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35 songwriters at Arctic Island camp

By Edvard Olai Brekke Værland Posted: 07. Aug, 2019

Fartein Orestad, Ole-Bjørn Talstad and Ryan Kinder (photo: Hanna Berg Nilsen)

Arctic Rights host the songwriting camp Arctic Island as a prelude to the Øya Festival.

At Røverstaden, where the legendary Club 7 was situated, the company Arctic Rights Management hosts a songwriting camp named Arctic Island this week. They invited songwriters and artist from countries such as the UK, US, Australia, Ireland, France, Germany, the Netherlands, Sweden, and Norway. The 35 participants are gathered for 5 days writing music that one day hopefully will be a hit.

The camp is a collaboration with BMG, BMI, NOPA, the Øya Festival, Musikkforleggerne, 4Sound, and Music Norway. We had a chat with some of the people behind it all.

During a sit-down with Kai Robøle, Founder and Creative Director of Arctic Rights, and David Miller, Senior Director at BMG, the latter explained why they send top-tier songwriters to Norway.

– When I send people to camps i expect them to make hits, Miller states.

– Yes, we expect cuts from the camp, but we often see that the producers works on the songs after the camp and gets them right, and maybe the most important outcome of the camps is the long-lasting creative relationships they create.

–  This is really the core of modern A&R-ing. When I A&R my most important job is to connect people and coordinate their work, as opposed to the earlier model of A&R-ing where you actually sat in the studio with the artist taking part in the creative decision-making while making an individual song, Miller says.

Bård Bonsaksen, Ingrid Frøsland and Sivert Hagtvet (photo: Hanna Berg Nilsen)

The songwriters impression

We talked with Frida Amundsen (Arctic Rights Management) and Bård Bonsaksen (Stairs Music) about Arctic Island and songwriting camps in general.

– So what do you think of Arctic Island?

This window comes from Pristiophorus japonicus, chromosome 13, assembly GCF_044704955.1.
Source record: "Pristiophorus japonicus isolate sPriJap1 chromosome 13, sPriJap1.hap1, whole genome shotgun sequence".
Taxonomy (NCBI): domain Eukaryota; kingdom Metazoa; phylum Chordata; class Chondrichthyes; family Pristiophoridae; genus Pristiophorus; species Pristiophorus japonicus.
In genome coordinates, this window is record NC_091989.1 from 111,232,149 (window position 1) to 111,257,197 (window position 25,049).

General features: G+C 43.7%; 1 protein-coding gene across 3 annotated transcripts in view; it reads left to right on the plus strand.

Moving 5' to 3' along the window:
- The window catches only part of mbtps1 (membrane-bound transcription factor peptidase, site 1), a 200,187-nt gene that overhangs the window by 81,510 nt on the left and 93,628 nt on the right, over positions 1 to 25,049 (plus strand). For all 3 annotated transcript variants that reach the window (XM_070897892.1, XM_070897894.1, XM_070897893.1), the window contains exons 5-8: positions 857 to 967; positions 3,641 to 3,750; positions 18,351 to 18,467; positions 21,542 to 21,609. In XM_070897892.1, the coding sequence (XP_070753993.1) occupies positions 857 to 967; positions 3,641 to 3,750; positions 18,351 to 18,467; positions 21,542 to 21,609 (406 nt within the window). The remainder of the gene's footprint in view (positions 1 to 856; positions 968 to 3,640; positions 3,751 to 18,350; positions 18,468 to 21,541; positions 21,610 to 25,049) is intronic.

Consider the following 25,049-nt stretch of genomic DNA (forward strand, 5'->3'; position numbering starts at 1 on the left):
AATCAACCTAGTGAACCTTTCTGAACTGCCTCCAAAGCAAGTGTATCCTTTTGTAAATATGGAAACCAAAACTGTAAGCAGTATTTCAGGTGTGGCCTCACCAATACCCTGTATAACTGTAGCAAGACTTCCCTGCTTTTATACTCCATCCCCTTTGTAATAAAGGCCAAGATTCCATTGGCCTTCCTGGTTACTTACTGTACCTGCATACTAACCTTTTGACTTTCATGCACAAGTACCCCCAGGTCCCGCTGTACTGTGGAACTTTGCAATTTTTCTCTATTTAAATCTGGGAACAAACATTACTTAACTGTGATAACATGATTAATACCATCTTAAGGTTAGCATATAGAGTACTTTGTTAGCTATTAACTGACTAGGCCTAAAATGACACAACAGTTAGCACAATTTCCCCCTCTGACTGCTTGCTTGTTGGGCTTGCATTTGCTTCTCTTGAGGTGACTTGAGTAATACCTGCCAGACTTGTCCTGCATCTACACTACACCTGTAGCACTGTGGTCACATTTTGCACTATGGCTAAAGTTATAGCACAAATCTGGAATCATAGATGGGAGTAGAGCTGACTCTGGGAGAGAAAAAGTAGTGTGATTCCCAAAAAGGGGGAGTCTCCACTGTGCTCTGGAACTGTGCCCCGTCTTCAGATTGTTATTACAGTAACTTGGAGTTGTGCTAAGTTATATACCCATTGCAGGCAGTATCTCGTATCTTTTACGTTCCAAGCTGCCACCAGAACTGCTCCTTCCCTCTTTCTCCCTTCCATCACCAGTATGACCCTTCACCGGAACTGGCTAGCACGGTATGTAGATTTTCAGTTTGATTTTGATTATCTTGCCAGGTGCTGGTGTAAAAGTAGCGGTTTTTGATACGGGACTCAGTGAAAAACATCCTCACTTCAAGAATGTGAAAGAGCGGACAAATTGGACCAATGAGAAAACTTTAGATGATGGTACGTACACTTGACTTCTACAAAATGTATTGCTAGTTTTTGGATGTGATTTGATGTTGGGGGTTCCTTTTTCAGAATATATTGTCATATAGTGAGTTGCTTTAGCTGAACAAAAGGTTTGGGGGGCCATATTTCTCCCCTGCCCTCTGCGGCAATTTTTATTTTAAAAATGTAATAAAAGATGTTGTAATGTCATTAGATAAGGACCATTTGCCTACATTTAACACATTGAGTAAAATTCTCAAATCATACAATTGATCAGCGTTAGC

There are a lot of great people here, with a lot of talent. We have created a lot of music over the last couple of days, and its inspiring to work with such competent people, says Amundsen.

– What is special about working in the camp format?

It really forces you to work with people that you necessarily wouldn´t have finished a song with in a regular session. That takes you out your comfort zone and can benefit the creative process and take you to new places musically. You have to just make it work, she continues.

– You are also an established songwriter and work with Ina Wroldsen. Why do you come to Arctic Island? 

I have worked with the people at Arctic Rights Management since before Waterfall Music merged into Arctic Rights Management. I meet a lot of great people here and have built a lot of productive relations over the years. We work hard in quite an intense setting, you really have to get into the other songwriters and producers heads to get to know their creative universe and tap into their vibe. There is also a lot of improvisation where we switch roles and get new angles during the creative stage that makes you grow and learn new ways to your trade, says Bonsaksen.

And there is great service here. Big thanks to the organizers at Arctic Rights Management.

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